Our first live studio recital since Feb 2020!
Excerpted from Dr. Noa Kageyama’s article in Bulletproof Musician.
As my kids were (begrudgingly) practicing their Tae Kwon Do patterns the other night, I caught myself telling my oldest that he had to do his pattern five times before returning to his video game.
My goal, of course, was not for him to go through the motions of his pattern five times like a pouty zombie, but to do it one time with good form and authority. But the parent in me finds it very reassuring to know that a certain number of repetitions or time has gone into something. Beyond the (erroneous) assumption that this will automagically solidify his skills somehow, it feels like a path to greater discipline, and a way to instill within my kids some sort of work ethic that will serve them well in the future.
Some degree of time and repetition is necessary to develop and hone our skills, of course. But we also know on some intuitive level that to maximize gains, we ought to practice “smarter, not harder.”
But what the heck does that really mean anyway? What exactly do top practicers do differently?
Pianists learning Shostakovich
A group of researchers led by Robert Duke of The University of Texas at Austin conducted a study several years ago to see if they could tease out the specific practice behaviors that distinguish the best players and most effective learners.
Seventeen piano and piano pedagogy majors agreed to learn a 3-measure passage from Shostakovich’s Piano Concerto No. 1. The passage had some tricky elements, making it too difficult to sight read well, but not so challenging that it couldn’t be learned in a single practice session.
The students were given two minutes to warm up, and then provided with the 3-measure excerpt, a metronome, and a pencil.
Participants were allowed to practice as long as they wanted, and were free to leave whenever they felt they were finished. Practice time varied quite a bit, ranging from 8 1/2 minutes to just under 57 minutes.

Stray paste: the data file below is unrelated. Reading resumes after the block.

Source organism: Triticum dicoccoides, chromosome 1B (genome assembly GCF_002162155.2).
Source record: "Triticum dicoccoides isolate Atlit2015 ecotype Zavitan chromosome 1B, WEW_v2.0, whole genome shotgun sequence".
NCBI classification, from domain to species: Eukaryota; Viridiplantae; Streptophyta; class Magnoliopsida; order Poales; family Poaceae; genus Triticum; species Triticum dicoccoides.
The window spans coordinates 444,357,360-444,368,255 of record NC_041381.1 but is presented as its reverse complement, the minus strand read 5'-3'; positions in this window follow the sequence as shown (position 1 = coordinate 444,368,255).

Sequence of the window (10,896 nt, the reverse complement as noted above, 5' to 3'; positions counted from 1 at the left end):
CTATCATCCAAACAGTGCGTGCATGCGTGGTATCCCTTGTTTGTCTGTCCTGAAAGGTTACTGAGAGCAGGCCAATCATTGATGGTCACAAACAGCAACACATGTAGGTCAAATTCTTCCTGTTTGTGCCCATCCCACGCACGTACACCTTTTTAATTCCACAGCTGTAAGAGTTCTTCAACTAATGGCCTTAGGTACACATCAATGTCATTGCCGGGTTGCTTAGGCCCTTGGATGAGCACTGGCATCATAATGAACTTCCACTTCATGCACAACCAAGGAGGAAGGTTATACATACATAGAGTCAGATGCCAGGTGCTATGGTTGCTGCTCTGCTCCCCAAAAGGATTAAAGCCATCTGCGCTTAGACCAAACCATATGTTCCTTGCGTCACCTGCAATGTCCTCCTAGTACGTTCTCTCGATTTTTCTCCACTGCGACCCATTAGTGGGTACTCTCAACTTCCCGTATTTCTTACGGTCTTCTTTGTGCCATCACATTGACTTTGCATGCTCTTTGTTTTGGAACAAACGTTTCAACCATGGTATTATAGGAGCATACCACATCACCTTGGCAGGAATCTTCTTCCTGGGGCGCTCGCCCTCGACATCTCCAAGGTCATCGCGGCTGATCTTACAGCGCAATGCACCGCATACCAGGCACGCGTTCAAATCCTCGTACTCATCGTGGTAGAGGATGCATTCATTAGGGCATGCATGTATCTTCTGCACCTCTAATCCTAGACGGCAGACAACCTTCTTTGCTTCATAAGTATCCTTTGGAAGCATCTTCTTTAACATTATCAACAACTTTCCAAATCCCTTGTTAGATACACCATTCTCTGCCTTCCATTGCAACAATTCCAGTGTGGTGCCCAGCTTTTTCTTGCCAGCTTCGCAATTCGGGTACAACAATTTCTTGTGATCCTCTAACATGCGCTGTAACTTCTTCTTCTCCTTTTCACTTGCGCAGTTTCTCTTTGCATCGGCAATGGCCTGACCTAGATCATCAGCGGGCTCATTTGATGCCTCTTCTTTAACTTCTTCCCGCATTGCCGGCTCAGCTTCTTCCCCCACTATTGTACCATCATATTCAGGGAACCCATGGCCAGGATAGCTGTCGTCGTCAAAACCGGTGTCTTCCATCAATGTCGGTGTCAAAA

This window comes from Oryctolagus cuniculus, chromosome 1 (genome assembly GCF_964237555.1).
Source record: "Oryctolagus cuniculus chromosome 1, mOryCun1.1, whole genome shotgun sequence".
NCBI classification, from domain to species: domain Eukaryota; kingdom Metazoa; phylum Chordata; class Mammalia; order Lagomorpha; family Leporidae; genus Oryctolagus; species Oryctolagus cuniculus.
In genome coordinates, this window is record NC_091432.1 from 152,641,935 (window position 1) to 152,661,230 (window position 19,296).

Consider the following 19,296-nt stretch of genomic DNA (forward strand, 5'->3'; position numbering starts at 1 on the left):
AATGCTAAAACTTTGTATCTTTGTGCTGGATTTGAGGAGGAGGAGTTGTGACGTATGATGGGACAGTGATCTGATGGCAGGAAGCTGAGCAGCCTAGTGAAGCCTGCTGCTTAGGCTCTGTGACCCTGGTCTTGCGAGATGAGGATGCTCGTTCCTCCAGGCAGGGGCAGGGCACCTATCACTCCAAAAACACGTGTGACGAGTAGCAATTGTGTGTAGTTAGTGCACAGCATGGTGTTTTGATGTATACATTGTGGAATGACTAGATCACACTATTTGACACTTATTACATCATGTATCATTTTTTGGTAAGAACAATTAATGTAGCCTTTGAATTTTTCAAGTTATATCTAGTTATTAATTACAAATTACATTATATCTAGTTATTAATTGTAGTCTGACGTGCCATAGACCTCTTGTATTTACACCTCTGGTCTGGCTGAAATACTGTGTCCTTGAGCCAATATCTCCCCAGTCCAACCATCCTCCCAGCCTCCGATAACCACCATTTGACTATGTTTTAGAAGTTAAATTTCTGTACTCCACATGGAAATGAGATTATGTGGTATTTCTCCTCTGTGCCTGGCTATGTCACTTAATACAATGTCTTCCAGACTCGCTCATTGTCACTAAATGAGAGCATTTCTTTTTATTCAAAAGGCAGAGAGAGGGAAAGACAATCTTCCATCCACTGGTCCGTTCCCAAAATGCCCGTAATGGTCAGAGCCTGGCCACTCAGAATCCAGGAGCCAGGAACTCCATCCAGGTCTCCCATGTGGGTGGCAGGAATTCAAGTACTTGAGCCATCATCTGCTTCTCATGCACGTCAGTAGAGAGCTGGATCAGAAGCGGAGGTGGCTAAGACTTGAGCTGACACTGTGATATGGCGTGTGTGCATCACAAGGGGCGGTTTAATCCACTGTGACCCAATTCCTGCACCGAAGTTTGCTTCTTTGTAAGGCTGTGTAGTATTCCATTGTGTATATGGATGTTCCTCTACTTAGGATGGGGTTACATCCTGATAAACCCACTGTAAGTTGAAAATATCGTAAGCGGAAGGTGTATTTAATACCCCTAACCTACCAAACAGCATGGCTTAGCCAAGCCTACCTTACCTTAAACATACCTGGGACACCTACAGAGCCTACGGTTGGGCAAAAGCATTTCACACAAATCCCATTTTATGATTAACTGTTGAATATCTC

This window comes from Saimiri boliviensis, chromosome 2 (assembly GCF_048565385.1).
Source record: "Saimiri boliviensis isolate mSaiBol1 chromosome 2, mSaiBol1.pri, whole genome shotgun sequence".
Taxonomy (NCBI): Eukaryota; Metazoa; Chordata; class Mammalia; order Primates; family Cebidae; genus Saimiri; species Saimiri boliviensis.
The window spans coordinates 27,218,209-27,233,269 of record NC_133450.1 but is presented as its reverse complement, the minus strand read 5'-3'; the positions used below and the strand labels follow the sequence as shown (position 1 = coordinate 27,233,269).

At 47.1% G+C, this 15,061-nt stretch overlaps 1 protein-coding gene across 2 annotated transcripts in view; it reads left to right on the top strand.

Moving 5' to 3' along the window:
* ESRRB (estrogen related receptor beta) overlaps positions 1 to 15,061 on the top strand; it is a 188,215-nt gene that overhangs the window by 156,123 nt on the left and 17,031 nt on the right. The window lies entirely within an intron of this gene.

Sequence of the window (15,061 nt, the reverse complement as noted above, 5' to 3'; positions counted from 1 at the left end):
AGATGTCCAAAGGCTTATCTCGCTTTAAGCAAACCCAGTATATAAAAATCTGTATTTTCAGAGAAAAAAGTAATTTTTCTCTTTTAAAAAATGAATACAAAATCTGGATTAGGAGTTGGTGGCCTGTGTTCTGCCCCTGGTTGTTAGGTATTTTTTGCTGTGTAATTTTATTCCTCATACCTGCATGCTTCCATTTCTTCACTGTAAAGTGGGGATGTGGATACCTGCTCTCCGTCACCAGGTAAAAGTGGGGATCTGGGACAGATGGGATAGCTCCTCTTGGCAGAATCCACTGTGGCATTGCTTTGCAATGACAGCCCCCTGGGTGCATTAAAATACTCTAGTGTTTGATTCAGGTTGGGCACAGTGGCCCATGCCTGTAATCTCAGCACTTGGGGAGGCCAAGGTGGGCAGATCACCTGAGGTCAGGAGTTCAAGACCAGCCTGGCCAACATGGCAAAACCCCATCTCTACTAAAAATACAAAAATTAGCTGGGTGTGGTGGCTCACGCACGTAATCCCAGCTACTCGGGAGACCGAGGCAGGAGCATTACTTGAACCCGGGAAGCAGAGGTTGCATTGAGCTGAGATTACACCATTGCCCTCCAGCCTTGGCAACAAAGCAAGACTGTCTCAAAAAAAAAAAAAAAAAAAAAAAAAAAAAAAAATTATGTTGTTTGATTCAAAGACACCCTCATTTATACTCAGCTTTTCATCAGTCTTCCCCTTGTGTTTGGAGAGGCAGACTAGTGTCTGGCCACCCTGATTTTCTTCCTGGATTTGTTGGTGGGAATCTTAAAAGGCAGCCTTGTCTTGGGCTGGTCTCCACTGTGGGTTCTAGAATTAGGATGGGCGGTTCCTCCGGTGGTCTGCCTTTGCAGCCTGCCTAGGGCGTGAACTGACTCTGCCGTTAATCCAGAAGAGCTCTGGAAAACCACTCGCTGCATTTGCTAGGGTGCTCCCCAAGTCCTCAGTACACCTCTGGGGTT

To ensure that the next day’s test would be fair, they were specifically told that they may NOT practice this passage, even from memory, in the next 24 hours.
When participants returned the following day for their test, they were given 2 minutes to warm up, and then asked to perform the complete 3-measure passage in its entirety without stopping, 15 times (with pauses between attempts, of course).
Each of the pianists’ performances were then evaluated on two levels. Getting the right notes with the right rhythm was the primary criteria, but the researchers also ranked each of the pianists’ performances from best to worst, based on tone, character, and expressiveness.
That led to a few interesting findings:
1. Practicing longer didn’t lead to higher rankings.
2. Getting in more repetitions had no impact on their ranking either.
3. The number of times they played it correctly in practice also had no bearing on their ranking.
What did matter was:
1. How many times they played it incorrectly. The more times they played it incorrectly, the worse their ranking tended to be.
2. The percentage of correct practice trials did seem to matter. The greater the proportion of correct trials in their practice session, the higher their ranking tended to be.
The top 8 strategies
Three pianists’ performances stood out from the rest, and were described as having “more consistently even tone, greater rhythmic precision, greater musical character (purposeful dynamic and rhythmic inflection), and a more fluid execution.”
Upon taking a closer look at the practice session videos, the researchers identified 8 distinct practice strategies that were common to the top pianists, but occurred less frequently in the practice sessions of the others:
1. Playing was hands-together early in practice.
2. Practice was with inflection early on; the initial conceptualization of the music was with inflection.
3. Practice was thoughtful, as evidenced by silent pauses while looking at the music, singing/humming, making notes on the page, or expressing verbal “ah-ha”s.
4. Errors were preempted by stopping in anticipation of mistakes.
5. Errors were addressed immediately when they appeared.
[Top Three Strategies of the top three perfomers, below.]
6. The precise location and source of each error was identified accurately, rehearsed, and corrected.